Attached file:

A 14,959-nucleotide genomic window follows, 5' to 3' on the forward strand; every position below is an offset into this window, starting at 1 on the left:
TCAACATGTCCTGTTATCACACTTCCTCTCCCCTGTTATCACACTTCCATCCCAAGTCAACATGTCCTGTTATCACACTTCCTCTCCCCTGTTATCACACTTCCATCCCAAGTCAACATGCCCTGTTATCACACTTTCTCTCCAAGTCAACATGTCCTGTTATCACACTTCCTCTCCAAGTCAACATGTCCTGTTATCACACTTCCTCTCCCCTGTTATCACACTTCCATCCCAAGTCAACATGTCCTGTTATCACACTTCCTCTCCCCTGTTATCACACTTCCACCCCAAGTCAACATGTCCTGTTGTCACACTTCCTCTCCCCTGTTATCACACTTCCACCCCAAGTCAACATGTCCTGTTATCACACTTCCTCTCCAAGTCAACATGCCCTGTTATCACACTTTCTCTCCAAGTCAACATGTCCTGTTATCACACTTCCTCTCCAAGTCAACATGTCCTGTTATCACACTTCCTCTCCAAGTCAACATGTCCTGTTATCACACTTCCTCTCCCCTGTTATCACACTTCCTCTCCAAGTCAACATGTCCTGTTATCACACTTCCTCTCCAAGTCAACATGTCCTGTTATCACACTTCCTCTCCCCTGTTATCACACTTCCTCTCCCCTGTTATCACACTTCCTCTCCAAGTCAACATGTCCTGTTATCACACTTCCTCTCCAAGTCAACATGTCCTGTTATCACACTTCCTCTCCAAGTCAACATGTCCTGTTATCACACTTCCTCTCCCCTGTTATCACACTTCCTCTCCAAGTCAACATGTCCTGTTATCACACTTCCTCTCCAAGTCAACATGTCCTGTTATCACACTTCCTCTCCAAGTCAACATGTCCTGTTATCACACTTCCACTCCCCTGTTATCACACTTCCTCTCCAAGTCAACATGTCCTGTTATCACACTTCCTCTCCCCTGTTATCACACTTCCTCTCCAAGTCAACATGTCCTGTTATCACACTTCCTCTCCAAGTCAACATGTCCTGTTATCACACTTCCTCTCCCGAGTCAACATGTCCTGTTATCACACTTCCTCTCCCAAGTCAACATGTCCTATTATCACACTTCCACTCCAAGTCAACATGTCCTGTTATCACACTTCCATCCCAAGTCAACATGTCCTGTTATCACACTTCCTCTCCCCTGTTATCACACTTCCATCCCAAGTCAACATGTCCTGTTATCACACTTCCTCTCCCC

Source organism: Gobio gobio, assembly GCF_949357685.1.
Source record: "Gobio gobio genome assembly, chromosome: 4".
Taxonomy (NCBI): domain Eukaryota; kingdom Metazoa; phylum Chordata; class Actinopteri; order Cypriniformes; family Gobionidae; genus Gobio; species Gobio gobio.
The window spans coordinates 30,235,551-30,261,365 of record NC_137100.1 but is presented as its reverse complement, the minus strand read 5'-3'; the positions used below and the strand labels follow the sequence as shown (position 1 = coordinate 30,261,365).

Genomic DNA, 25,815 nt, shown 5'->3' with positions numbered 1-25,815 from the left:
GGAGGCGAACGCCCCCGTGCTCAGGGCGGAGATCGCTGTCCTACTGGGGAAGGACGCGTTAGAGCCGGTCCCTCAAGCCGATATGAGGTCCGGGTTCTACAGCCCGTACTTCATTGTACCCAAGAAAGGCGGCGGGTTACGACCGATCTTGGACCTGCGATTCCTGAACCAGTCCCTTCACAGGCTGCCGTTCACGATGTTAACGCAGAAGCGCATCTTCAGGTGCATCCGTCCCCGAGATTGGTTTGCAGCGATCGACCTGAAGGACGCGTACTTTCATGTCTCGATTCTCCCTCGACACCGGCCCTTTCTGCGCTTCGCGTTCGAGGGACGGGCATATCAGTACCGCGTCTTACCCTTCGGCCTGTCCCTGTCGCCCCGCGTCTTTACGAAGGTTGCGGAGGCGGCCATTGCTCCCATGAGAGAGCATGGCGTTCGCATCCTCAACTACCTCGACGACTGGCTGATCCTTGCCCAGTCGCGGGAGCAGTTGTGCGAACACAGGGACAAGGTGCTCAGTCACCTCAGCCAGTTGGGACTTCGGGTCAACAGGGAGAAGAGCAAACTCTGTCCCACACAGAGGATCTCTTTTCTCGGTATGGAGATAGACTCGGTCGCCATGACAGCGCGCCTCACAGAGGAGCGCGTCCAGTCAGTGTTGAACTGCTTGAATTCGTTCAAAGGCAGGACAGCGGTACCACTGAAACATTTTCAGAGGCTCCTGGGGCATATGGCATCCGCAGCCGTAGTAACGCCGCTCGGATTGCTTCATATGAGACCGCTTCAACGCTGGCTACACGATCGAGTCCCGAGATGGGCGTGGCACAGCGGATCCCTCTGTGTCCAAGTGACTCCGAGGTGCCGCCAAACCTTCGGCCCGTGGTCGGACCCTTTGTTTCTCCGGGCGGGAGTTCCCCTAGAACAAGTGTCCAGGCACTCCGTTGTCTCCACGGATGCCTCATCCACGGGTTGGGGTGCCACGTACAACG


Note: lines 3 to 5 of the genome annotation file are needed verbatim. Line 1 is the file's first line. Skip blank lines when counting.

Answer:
Source organism: Gobio gobio, assembly GCF_949357685.1.
Source record: "Gobio gobio genome assembly, chromosome: 4".
Taxonomy (NCBI): domain Eukaryota; kingdom Metazoa; phylum Chordata; class Actinopteri; order Cypriniformes; family Gobionidae; genus Gobio; species Gobio gobio.